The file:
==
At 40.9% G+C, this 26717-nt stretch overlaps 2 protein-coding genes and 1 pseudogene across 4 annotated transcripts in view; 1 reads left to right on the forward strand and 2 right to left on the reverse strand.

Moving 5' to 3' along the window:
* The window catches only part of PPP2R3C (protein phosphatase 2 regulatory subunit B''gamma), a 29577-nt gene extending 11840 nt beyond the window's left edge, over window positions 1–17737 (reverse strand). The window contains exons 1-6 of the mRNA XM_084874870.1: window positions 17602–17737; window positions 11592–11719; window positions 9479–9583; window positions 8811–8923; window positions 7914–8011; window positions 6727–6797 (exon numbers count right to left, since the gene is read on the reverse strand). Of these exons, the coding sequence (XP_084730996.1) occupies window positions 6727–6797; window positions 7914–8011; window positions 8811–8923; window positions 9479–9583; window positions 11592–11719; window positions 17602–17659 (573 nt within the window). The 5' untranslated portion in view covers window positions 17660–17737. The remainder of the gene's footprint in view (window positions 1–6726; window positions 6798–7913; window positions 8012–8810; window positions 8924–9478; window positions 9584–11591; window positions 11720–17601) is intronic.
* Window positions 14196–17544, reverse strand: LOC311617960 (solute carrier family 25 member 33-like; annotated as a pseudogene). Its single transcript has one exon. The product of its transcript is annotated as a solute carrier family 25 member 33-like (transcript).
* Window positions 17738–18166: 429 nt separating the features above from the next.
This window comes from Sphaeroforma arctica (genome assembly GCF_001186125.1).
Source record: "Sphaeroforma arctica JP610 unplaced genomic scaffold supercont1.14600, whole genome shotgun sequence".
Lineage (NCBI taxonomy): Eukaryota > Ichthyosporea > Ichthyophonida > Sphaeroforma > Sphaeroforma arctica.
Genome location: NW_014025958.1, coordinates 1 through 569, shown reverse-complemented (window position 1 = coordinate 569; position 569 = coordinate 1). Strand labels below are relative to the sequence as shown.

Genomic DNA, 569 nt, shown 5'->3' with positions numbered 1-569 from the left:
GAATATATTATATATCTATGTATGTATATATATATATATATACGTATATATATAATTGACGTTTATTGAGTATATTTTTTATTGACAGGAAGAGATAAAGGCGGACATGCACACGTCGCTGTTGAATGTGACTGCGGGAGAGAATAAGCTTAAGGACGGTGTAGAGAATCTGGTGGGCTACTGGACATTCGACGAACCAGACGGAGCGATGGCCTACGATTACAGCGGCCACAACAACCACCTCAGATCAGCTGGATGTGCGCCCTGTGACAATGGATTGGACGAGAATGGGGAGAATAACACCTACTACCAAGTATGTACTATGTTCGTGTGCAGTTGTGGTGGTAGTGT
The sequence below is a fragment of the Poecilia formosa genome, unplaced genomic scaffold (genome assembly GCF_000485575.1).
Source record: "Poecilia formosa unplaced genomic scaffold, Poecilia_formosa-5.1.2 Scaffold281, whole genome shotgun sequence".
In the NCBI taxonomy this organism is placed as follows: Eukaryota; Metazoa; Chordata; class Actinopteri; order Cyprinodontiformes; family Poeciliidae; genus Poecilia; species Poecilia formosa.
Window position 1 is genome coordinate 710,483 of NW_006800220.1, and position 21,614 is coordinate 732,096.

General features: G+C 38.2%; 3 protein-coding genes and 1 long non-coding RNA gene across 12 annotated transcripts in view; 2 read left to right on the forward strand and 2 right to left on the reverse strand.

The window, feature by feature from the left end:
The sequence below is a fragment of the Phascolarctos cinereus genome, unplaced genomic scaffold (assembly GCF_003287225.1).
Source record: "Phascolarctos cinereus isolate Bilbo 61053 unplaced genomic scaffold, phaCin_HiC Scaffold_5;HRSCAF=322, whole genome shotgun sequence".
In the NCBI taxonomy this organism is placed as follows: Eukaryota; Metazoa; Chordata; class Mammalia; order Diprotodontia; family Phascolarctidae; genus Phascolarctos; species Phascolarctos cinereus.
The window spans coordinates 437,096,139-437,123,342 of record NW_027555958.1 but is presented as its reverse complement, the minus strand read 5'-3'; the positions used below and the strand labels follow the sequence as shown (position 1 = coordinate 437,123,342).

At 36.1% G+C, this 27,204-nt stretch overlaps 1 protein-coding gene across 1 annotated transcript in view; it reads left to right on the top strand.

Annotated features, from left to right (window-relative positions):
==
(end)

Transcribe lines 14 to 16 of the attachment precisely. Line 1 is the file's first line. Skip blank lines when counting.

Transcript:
In the NCBI taxonomy this organism is placed as follows: Eukaryota; Metazoa; Chordata; class Actinopteri; order Cyprinodontiformes; family Poeciliidae; genus Poecilia; species Poecilia formosa.
Window position 1 is genome coordinate 710,483 of NW_006800220.1, and position 21,614 is coordinate 732,096.

General features: G+C 38.2%; 3 protein-coding genes and 1 long non-coding RNA gene across 12 annotated transcripts in view; 2 read left to right on the forward strand and 2 right to left on the reverse strand.